Kathy Knapp didn't bake or cook when she came to Pie Town in 1995. Photograph by Dan Monaghan.
AFTER A CAREER IN CORPORATE ADVERTISING, Illinois native Kathy Knapp stumbled into Pie Town in 1995 during a family road trip. The mountain village, about 85 miles west of Socorro, had only one café that promised pie. It was locked tight, with a for-sale sign out front. Knapp bought it for her mother to run, but eventually she took it over and, by 2016, had winnowed the menu to nothing but pie. Lots of pie—Apple Cranberry Crumb, Starry Starry Blueberry Night, Peachy Keen, and the all-time favorite, New Mexico Apple with Green Chile and Pine Nuts. The Pie-O-Neer and its ebullient Pie Lady became a destination for lovers of the flaky pastry, and other cafés sprouted up around it to sate their appetites. During what she had thought would be a temporary COVID-19 closure, Knapp chose a new path, away from a town named Pie.
I never had an affinity for making pie—or anything—until I came to Pie Town. I didn’t bake, I didn’t cook. I ordered in, I went out. When my mom had to leave because of her health, it was Learn how to do it or close—and I found I enjoyed how baking made me feel. With trial and error, I accomplished something and people said, “Whoa, that was good.” You get that stroke, you want it again.
I read something about the difference between pie and cake—and I like both. It said that pie is all about goodness and hominess, love. It’s this grandma thing. Cake is about lust: all that buttercream frosting and layers.
I know lots of great pie bakers who all use different shortenings and fats. I eat all their pies and love it, because they make it with the intention of making someone happy. I won’t eat a store-bought pie.
I've seen pies that didn’t look good but tasted amazing.
Pie was a way to get up in the morning and say, “I have something to do. I have to make really good pie.”
I thought a lot about how to restart the café. We could socially distance, put tape on the floor. It would work. But physical contact is part of the experience at the Pie-O-Neer. That table wants you to come over to tell you how good the pie is.
It’s been a good run. I’m looking for the next person to hand the rolling pin to. I’ve been kind of asking the universe, How do I transition?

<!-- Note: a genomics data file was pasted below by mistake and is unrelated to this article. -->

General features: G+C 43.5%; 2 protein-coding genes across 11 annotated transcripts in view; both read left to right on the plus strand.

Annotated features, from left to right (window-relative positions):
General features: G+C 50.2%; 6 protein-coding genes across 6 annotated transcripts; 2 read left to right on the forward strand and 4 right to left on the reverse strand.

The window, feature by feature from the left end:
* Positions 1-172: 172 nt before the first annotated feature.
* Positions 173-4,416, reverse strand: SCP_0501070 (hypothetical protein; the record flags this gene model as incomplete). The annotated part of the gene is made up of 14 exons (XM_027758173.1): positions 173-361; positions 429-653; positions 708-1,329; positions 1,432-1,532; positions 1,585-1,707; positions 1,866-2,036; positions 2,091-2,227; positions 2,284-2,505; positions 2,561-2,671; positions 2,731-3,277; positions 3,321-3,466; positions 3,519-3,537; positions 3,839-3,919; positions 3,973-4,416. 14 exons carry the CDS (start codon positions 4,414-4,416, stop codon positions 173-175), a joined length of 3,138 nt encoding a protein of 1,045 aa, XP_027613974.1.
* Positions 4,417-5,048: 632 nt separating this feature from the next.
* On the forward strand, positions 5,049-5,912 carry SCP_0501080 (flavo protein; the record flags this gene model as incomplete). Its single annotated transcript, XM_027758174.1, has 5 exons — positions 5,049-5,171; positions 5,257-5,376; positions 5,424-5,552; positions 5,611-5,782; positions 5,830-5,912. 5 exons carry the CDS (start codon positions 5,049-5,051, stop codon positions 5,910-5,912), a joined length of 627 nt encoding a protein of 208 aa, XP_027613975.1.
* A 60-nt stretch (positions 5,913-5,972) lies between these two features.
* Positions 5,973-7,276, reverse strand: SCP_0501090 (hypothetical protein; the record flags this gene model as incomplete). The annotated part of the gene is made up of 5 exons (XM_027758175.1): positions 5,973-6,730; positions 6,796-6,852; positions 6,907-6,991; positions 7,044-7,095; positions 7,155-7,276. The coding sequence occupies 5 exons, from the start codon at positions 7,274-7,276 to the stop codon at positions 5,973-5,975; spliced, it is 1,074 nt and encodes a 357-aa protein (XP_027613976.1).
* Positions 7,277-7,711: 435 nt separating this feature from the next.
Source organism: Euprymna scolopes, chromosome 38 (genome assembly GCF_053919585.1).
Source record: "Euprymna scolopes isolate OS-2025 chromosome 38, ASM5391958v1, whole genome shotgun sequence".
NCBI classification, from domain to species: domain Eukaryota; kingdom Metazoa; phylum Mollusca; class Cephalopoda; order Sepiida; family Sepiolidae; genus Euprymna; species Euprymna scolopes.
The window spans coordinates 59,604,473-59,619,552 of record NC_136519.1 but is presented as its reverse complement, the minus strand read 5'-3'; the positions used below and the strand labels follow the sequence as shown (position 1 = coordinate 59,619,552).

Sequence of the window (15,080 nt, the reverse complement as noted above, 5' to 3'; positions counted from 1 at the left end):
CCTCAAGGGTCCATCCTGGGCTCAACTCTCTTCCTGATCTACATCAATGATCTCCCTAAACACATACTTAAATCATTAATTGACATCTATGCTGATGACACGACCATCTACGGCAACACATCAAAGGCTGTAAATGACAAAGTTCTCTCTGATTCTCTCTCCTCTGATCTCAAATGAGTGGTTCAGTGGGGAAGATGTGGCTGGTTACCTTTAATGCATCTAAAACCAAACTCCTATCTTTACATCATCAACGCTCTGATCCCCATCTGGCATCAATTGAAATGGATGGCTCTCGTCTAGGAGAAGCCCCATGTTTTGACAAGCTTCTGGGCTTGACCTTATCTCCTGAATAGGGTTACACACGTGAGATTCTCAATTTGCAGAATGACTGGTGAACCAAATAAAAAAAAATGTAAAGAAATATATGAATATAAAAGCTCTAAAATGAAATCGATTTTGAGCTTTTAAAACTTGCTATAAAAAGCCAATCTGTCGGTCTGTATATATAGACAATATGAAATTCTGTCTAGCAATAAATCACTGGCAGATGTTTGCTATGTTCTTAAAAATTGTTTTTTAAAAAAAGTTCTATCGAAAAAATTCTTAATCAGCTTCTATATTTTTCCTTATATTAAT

When I posted the permanent closing on Facebook, there was such an outpouring of gratitude for what we did and how much they’ll miss us.
People were the biggest part of the pie experience. They never failed to make me stop and realize how wonderful the world can be. I’ve been witness to incredible interactions.
Pie has always been a vehicle to bring people together.
I co-own the Silver Creek Inn, in Mogollon, with Stanley King, my life and business partner. We’ll transition to being innkeepers—after a break. For now, we’re enjoying the first summer I can remember having off. We’re taking long walks in the woods.
The inn can host six to ten adults, who maybe want to practice an art, hike, do meditation, take a tai chi class, or learn how to make pie. We’re figuring it out as we go.
I’m also working on a pie cookbook. I think what will happen is that I’m going to become the Pie Madame
There’s still pie in pie town. The Gatherin’ Place is open again, although it’s always good to call ahead.
The experts are saying we’ll be out of this by next summer. That would be a great time for someone to reopen the Pie-O-Neer. The demand will be there.
I'm sad to see the end of an era for the Pie-O-Neer, but I firmly believe someone’s gonna come in and rock that puppy. I just know someone out there is crazy enough to try it.
I’m honored to have been the one with the rolling pin for this long. My mom would be proud, and that’s what matters.
SEE FOR YOURSELF
Relive the heyday of the Pie-O-Neer by purchasing the Pie Lady of Pie Town documentary at pieladyofpietown.com.